Rangers of the flightline

  • Published
  • By Staff Sgt. Stuart Bright
  • 2nd Bomb Wing Public Affairs

During the Vietnam War, aerospace ground equipment personnel donned the nickname of Ranger and the acronym DINSTAAR (Danger is no stranger to the AGE ranger) was born.

Rangers of the 2nd Maintenance Squadron AGE flight maintain 640 pieces of machinery that are essential to the mission of the B-52H Stratofortress.

“In order to maintain our equipment efficiently, we are trained to be knowledgeable in general mechanics and maintenance practices and are expected to adhere to these practices to produce reliable equipment,” said Staff Sgt. Julianne Mondorf, 2nd MXS AGE journeyman.

These include diesel and turbine generators, portable air conditioners, hydraulic test stands and turbine compressors. They also work with smaller machines such as portable lighting carts, diesel heaters, air compressors, hydraulic jacks and maintenance stands.

“An AGE Ranger has to be multifaceted as a mechanic,” said Master Sgt. Darren Baum, 2nd MXS AGE production superintendent. “They need to be able to troubleshoot and fix a numerous amount of equipment, making them the most versatile mechanic on the flightline.”

The Airmen perform anywhere between 170 and 190 scheduled inspections a month. These can range from a simple service inspection to a specialized check such as corrosion control.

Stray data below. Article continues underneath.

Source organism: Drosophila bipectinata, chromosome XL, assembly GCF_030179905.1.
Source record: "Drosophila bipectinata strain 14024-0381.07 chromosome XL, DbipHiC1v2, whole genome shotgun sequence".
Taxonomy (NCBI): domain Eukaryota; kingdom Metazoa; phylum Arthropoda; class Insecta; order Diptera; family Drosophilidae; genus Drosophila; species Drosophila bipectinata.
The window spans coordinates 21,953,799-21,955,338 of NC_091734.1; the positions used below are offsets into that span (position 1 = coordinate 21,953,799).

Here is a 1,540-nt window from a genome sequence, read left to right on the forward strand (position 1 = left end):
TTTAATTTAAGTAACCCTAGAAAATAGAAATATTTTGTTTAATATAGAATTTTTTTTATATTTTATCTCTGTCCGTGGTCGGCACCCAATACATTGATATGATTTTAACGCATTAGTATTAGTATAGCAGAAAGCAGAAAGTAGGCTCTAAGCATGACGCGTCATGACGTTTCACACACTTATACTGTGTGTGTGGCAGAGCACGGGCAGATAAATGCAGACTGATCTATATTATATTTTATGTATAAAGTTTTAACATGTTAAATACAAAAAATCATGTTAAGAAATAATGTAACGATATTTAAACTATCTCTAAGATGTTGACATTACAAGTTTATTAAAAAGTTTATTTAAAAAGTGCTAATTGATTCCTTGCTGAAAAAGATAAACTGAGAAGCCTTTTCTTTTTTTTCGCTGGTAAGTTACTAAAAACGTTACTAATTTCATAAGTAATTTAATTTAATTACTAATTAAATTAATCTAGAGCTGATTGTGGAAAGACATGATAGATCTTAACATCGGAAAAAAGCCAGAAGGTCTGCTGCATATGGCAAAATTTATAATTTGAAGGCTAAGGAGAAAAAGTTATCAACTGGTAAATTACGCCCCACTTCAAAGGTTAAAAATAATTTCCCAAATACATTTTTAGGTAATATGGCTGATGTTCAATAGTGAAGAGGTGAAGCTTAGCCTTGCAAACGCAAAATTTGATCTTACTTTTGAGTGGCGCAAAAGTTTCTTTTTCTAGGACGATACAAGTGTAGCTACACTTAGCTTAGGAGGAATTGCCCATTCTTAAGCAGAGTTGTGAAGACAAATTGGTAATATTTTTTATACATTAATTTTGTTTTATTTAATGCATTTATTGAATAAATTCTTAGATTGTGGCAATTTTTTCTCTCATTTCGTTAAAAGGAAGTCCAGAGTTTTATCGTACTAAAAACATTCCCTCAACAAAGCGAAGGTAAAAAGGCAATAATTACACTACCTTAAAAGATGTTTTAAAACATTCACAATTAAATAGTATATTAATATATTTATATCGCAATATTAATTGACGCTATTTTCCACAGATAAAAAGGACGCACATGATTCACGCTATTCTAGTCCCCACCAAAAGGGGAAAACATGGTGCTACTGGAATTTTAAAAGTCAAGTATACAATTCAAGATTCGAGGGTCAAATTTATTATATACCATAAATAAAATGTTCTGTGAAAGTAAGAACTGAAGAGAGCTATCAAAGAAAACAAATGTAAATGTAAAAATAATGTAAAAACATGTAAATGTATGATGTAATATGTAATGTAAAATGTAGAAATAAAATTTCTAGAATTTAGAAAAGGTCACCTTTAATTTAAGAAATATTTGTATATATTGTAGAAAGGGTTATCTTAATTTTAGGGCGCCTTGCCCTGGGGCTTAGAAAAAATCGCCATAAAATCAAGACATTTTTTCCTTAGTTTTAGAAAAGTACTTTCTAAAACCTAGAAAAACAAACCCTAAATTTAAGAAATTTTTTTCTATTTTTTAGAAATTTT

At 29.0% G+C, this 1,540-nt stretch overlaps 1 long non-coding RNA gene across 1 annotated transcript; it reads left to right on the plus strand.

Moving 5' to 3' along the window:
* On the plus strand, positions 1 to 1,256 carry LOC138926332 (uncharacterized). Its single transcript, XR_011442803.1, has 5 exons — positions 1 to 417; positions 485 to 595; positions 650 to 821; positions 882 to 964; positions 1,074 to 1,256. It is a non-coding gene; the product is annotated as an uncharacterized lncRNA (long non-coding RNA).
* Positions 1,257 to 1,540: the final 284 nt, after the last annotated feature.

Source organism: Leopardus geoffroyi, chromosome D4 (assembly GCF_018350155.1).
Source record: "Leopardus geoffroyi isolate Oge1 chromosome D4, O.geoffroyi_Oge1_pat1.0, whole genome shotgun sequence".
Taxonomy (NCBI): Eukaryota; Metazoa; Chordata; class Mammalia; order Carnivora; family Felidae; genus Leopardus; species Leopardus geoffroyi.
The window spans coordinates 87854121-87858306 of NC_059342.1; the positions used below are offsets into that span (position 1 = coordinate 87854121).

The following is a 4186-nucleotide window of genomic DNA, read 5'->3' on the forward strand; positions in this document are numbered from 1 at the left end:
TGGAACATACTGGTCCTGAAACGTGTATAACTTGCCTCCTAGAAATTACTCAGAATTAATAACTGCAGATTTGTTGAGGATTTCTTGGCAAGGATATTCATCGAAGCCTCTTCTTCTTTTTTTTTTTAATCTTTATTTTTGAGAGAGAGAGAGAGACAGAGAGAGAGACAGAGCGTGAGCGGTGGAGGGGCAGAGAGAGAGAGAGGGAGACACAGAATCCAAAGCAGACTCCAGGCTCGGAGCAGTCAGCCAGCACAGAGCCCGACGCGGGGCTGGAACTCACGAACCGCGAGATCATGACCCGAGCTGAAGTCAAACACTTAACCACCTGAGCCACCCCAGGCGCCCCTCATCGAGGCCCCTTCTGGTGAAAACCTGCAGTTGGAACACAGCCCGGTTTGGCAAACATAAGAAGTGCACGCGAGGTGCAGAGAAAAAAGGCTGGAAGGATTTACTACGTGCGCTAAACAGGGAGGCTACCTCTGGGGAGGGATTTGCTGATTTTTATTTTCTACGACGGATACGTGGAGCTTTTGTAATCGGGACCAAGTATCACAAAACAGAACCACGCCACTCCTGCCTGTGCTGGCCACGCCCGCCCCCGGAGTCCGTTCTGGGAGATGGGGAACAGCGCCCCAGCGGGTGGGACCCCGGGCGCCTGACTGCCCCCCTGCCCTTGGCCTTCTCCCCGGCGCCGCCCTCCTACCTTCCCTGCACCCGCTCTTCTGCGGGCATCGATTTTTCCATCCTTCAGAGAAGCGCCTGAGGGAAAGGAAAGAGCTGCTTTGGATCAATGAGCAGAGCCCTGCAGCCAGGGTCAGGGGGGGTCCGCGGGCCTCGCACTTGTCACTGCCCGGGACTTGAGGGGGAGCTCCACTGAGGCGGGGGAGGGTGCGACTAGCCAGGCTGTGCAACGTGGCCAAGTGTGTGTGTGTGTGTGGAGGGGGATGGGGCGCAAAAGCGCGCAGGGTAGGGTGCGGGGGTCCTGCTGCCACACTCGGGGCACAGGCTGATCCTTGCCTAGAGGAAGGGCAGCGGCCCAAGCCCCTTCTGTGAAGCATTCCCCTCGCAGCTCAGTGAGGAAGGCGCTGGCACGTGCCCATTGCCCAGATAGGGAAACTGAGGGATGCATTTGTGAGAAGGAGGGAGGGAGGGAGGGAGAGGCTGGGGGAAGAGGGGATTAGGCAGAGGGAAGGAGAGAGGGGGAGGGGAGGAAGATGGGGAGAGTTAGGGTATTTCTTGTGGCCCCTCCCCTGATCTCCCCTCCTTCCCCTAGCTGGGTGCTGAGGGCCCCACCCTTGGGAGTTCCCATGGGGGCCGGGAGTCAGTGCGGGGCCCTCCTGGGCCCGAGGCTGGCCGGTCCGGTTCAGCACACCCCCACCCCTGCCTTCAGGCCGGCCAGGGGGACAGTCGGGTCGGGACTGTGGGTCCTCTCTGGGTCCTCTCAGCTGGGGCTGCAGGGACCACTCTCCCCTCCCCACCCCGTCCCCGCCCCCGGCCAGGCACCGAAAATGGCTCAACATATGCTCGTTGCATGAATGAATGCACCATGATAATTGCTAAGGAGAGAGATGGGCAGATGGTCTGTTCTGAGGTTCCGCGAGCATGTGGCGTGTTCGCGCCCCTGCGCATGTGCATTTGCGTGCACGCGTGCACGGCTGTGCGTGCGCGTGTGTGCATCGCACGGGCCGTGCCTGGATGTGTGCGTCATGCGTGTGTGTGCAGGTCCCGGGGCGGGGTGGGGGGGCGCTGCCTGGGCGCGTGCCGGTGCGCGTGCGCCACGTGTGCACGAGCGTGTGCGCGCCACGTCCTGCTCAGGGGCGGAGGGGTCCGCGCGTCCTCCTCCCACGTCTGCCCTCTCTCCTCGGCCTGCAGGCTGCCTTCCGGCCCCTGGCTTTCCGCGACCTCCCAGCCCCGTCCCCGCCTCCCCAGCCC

“Our mission is to make sure we effectively maintain our support equipment in order to provide the aircraft with the [machinery] they need,” said Airman 1st Class John Yvan Jose, 2nd MXS AGE journeyman.

During exercises and deployments, the flight mobilizes the equipment needed for the taskings. This would include defueling the equipment, tying down loose components and dismantling them to be ready to transport. Once the AGE Airmen arrive at their destination, they unload the equipment and continue their mission of maintaining the machinery.

“There is no air power without ground power,” Mondorf said. “Our equipment is a major contribution to the maintenance of the B-52, which in turn leads to successful deterrence missions.”

Each day provides a new challenge for the unit. There is always something new that needs to be worked on or fixed.

“Every morning, I feel excited to learn something new and accomplish a task that needs to be done,” Jose said. “At the end of the day, I feel exhausted and ready for another shift.”

Working around the clock and ready at a moment's notice, the Rangers of AGE are prepared to get their job done.

“I like to think I work shoulder to shoulder with some of the best mechanics, not just in the Air Force, but the world,” Baum said.